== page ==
Remember: shifting costs is not the same thing as lowering costs.

Principle 3: Most public insurance in this country is actually administered by private insurance companies.

I can’t begin to count the number of people I have met who believe that BlueCross is evil because it is private and that Medicare is good because it is public. I usually ask, “Who do you think runs Medicare?” Following an awkward silence I usually supply the answer: “It’s BlueCross!” And other insurers.

From the beginning, Medicare and Medicaid have been mainly run by private contractors. Who else was going to do it? The government certainly had no experience doing so.

Now do you think that when BlueCross is called “Medicare” it suddenly becomes more efficient than when it is called “private insurer”? If not, then can we put this nonsense aside once and for all?

Principle 4: Most people with public insurance are in private sector health plans.

More than one out of every four Medicare beneficiaries is in a private Medicare Advantage plan and two-thirds [see here, page 13] of all Medicaid enrollees are in private plans under contract with state governments. In the future those numbers will likely rise. In fact, almost all of Medicaid will eventually be contracted out to the private sector as state governments desperately try to cope with the impact of Medicaid on state budgets. Why turn to the private sector? Because of the next principle.

Principle 5: It is only in the private sector that one finds anyone who has an incentive to lower costs without rationing care.

Most providers have an incentive to increase costs rather than lower them. Their incentive is to maximize against the payment formulas of third-party insurers — whether public or private. And surprisingly, most private insurers also have no incentive to lower costs other than by negotiating lower provider fees. BlueCross, for example, has no incentive to lower Medicare’s costs when it is administering Medicare.

When its clients are private employers, BlueCross (for reasons that are historical and institutional, but ultimately because of bad government policies) rarely interferes with the practice of medicine. In Dallas, for example, virtually every hospital in the Metroplex (no matter how efficient or inefficient) is in the BlueCross network.  Similarly just about every doctor (no matter how good or how bad) can be in the BlueCross network if he or she chooses.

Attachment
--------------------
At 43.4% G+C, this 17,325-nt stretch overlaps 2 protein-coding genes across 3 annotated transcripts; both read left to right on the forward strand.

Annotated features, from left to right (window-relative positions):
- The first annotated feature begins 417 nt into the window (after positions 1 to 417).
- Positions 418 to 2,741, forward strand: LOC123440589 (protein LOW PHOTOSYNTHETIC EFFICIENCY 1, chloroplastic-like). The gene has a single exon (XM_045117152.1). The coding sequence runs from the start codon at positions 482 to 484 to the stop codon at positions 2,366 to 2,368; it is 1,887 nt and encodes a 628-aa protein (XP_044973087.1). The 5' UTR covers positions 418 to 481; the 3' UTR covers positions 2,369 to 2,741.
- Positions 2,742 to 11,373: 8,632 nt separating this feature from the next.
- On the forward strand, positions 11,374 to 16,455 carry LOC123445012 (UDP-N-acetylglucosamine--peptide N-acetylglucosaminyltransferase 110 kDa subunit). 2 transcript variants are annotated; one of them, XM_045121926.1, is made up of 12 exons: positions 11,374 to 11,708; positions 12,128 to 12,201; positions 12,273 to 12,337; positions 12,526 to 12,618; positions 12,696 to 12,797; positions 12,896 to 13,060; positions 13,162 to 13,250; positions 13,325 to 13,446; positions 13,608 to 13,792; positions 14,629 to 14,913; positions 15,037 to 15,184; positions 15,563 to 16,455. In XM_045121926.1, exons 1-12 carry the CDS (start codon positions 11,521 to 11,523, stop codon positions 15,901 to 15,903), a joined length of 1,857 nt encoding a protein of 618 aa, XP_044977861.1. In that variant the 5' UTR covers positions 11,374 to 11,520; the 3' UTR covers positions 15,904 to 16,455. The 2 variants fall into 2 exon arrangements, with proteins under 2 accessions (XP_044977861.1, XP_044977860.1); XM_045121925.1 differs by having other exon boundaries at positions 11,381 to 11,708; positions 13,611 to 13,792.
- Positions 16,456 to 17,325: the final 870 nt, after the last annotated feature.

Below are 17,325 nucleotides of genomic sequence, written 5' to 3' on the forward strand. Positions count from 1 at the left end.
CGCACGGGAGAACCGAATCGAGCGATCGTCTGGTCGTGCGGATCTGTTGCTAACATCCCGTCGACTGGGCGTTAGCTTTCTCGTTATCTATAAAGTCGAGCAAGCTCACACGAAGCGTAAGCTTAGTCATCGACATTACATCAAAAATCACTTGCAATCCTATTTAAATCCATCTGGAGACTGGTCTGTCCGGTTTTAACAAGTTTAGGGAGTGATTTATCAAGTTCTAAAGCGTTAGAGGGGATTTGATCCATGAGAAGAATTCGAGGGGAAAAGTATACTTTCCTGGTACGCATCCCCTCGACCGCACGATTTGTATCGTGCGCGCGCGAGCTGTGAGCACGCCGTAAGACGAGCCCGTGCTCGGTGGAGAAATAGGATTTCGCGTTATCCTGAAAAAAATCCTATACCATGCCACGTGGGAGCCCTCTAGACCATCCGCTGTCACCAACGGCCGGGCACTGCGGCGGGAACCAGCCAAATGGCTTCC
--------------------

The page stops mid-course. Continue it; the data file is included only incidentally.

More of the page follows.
However, there are providers who do have an incentive to lower costs and they appear to be responding to those incentives. Surprisingly, they are using some of the techniques the Obama administration says it likes (medical homes, coordinated care, evidence-based medicine, etc.) and that appear not to work well when the government funds pilot programs to try them out. Even more surprising, where these efforts to make medical care more cost effective are most visible is in the Medicare Advantage plans — the very plans that president Obama and many Democrats in Congress seem to be hostile to.

I have previously reported on the efforts of IntegraNet, which appears to achieve good medical outcomes while holding costs down to about 70% of premium income. (Technically, that’s a 70% MLR.)

Two things are important to keep in mind when comparing what I have just said to the table in Uwe Reinhardt’s post. First, the people who are holding down costs and daily searching for new ways of doing so are not the insurance companies (the Medicare Advantage HMOs) — at least as far as I can tell.

They are separate companies (e.g., independent doctors associations) operating under contract with the HMOs. Second, if what I am saying is true, the real cost of delivering care under the Medicare Advantage program is much lower than anyone realizes and it’s mainly going to the profits of the HMOs and the entities they are contracting with.

That implies that more competition (ah, more privatization!) has the potential to considerably reduce the taxpayer’s future burden.

 John C. GoodmanJohn C. Goodman is President of the National Center for Policy Analysis, Research Fellow at the Independent Institute, and author of the bookPriceless:Curing the Healthcare Crisis.  

The Wall Street Journal and the National Journal, among other media, have called him the “Father of Health Savings Accounts.” Dr. Goodman’s health policy blog is the premier right-of-center health care blog on the Internet. It is the only place where pro-free enterprise, private sector solutions tohealth care problems are routinely examined and debated by top health policy experts across the ideological specturm.